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1. Practical Data Analysis in Chemistry,
2. Handbook of Computational Quantum
3. Drug Safety Data: How to Analyze,
4. Computational Chemistry: A Practical
5. A Computational Approach to Chemistry
6. Data Analysis for Chemistry: An
7. Computational Chemistry: Introduction
8. Essentials of Computational Chemistry:
9. Measurement Analysis: An Introduction
10. EXAFS: Basic Principles and Data
11. Computers in Chemistry (Oxford
12. Organic Mesoscopic Chemistry (IUPAC
13. Thermal Conductivity and Viscosity
14. Dechema Chemistry Data Series
15. Dechema Chemistry Data Series
16. Critical Data of Pure Substances,
17. Wavelets in Chemistry, Volume
18. Vapor-Liquid Equilibrium Data
19. Quantum Chemistry and Nuclear
20. Liquid-Liquid Equilibrium Data

1. Practical Data Analysis in Chemistry, Volume 26 (Data Handling in Science and Technology)
by Marcel Maeder, Yorck-Michael Neuhold
Hardcover: 340 Pages (2007-08-24)
list price: US$145.00 -- used & new: US$485.00
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Asin: 0444530541
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Editorial Review

Product Description
The majority of modern instruments are computerised and provide incredible amounts of data. Methods that take advantage of the flood of data are now available; importantly they do not emulate 'graph paper analyses' on the computer. Modern computational methods are able to give us insights into data, but analysis or data fitting in chemistry requires the quantitative understanding of chemical processes. The results of this analysis allows the modelling and prediction of processes under new conditions, therefore saving on extensive experimentation. Practical Data Analysis in Chemistry exemplifies every aspect of theory applicable to data analysis using a short program in a Matlab or Excel spreadsheet, enabling the reader to study the programs, play with them and observe what happens. Suitable data are generated for each example in short routines, this ensuring a clear understanding of the data structure. Chapter 2 includes a brief introduction to matrix algebra and its implementation in Matlab and Excel while Chapter 3 covers the theory required for the modelling of chemical processes. This is followed by an introduction to linear and non-linear least-squares fitting, each demonstrated with typical applications. Finally Chapter 5 comprises a collection of several methods for model-free data analyses.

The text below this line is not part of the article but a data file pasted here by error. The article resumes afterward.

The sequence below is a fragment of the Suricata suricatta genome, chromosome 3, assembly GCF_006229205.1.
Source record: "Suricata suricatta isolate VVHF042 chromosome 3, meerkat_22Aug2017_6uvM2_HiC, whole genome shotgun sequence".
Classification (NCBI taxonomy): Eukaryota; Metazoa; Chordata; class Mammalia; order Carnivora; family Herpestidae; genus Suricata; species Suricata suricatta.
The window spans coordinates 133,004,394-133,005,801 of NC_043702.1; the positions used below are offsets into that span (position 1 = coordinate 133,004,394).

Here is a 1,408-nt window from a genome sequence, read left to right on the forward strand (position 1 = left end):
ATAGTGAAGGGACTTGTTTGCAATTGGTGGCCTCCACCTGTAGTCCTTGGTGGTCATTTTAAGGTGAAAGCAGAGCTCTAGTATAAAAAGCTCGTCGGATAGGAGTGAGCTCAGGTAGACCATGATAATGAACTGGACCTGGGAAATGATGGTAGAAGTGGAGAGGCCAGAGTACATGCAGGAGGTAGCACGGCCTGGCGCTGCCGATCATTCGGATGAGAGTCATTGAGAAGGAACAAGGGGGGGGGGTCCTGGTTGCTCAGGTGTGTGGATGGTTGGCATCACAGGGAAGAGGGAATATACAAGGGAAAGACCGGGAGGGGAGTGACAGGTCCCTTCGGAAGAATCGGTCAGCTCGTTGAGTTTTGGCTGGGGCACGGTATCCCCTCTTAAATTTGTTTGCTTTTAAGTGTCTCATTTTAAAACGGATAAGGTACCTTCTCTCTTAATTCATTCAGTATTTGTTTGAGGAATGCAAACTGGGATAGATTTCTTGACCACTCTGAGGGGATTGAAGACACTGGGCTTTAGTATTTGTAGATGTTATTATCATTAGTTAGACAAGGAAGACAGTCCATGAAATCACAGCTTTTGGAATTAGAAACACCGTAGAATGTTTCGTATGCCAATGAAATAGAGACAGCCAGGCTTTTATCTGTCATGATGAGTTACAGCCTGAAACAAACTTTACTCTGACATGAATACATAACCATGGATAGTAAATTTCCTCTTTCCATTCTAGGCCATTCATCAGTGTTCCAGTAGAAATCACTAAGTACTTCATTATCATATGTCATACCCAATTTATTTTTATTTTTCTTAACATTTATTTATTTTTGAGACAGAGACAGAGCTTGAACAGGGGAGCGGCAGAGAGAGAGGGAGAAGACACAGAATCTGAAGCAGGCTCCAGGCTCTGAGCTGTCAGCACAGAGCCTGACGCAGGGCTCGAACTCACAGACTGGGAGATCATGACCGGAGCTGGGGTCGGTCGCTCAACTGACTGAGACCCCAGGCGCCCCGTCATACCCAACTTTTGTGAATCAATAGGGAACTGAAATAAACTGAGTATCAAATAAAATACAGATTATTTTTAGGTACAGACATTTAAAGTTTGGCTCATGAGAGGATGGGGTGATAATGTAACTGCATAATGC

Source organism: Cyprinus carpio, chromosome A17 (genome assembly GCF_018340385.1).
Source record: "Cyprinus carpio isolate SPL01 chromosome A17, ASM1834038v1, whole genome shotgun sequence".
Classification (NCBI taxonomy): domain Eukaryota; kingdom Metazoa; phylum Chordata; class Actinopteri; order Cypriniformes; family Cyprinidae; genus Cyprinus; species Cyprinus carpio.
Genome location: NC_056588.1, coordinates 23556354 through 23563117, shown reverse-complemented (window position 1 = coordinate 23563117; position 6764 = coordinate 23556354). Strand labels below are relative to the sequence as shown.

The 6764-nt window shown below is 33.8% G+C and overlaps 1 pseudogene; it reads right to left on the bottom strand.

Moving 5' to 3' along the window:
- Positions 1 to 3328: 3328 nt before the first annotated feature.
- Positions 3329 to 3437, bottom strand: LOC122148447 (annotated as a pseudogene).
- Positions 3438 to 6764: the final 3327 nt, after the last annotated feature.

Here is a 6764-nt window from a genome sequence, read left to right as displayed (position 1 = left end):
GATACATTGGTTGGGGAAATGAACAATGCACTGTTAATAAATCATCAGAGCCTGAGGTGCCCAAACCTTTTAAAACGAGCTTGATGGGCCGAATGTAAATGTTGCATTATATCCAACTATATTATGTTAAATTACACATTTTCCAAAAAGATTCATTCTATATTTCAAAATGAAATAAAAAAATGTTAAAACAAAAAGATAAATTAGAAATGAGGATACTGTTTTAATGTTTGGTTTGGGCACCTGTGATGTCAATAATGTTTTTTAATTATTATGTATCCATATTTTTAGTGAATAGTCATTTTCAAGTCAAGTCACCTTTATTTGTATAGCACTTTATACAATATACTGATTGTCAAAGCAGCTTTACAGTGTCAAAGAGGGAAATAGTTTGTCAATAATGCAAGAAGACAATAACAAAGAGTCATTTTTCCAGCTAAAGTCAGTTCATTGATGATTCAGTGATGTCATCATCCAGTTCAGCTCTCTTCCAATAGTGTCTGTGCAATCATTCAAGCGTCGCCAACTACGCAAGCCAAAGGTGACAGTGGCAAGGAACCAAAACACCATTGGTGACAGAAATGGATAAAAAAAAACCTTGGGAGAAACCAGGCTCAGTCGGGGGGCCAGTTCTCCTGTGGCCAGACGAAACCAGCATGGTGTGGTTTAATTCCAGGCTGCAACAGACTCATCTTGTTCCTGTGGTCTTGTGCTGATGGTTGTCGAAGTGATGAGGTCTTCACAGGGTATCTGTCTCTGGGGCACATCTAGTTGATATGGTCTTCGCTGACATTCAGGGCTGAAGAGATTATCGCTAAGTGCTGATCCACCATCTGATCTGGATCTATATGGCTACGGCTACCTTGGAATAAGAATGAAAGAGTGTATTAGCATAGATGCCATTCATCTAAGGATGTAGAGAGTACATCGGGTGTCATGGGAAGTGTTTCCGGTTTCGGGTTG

* Includes a solid introduction to the simulation of equilibrium processes and the simulation of complex kinetic processes.
* Provides examples of routines that are easily adapted to the processes investigated by the reader
* 'Model-based' analysis (linear and non-linear regression) and 'model-free' analysis are covered ... Read more

2. Handbook of Computational Quantum Chemistry
by David B. Cook
Paperback: 832 Pages (2005-08-02)
list price: US$39.95 -- used & new: US$22.13
(price subject to change: see help)
Asin: 0486443078
Average Customer Review: 5.0 out of 5 stars
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This comprehensive text provides upper-level undergraduates and graduate students with an accessible introduction to the implementation of quantum ideas in molecular modeling, exploring practical applications alongside theoretical explanations. Topics include the Hartree-Fock method; matrix SCF equations; implementation of the closed-shell case; introduction to molecular integrals; and much more. 1998 edition.
... Read more

Customer Reviews (3)

5-0 out of 5 stars Get it while it lasts
This is an excellent reference cookbook in Computational Quantum Chemistry. It is a pity the author has now retired because it would be great to see further editions expanding on more modern topics. Even if that means adding even more pages to it. Let's hope someone can take over from it.

The book is a *must have* for anybody working in Theoretical Computational Quantum Chemistry. The book describes most methods in enough detail that you would be able to implement them yourself if you were so tempted. So, its theoretical coverage is excellent, and to top it all it is highly readable.

Now, before buying it, you must know what it tries to achieve: in real world CQC, you should not just limit yourself to trodden paths, since they are often of limited application to modern world challenges; this means that quite often you will need to modify exiting software to tweak it or add that small bit of extra functionality that you need. This is what the book is about: describing the inner working of current methods and enabling you to further the status of the field.

So, if you are looking for a newbie end-user recipe book on how to run your calculations using a software package, or looking for quick and dirty rules of thumb on which method to use for a given problem, then this is not your book. It is for serious professionals, not new starters. In that case I would rather recommend either Martin's Electronic Structure (if you're on physics) or even, better yet, Young's Computational Chemistry (which does an excellent work as an "executive review" for newbies or newcomers to the field).

OTOH, if you are really serious about professional Computational Quantum Chemistry, then this is certainly a must have book for you. It covers theory and implementation of all major algorithms, will teach you how to become a professional scientific programmer (something largely missing today -sigh) and will offer you recipes to implement the code in Ratfor, a derivative of Fortran that is independent of version/standard, that is structured and that can easily be converted to any other modern language.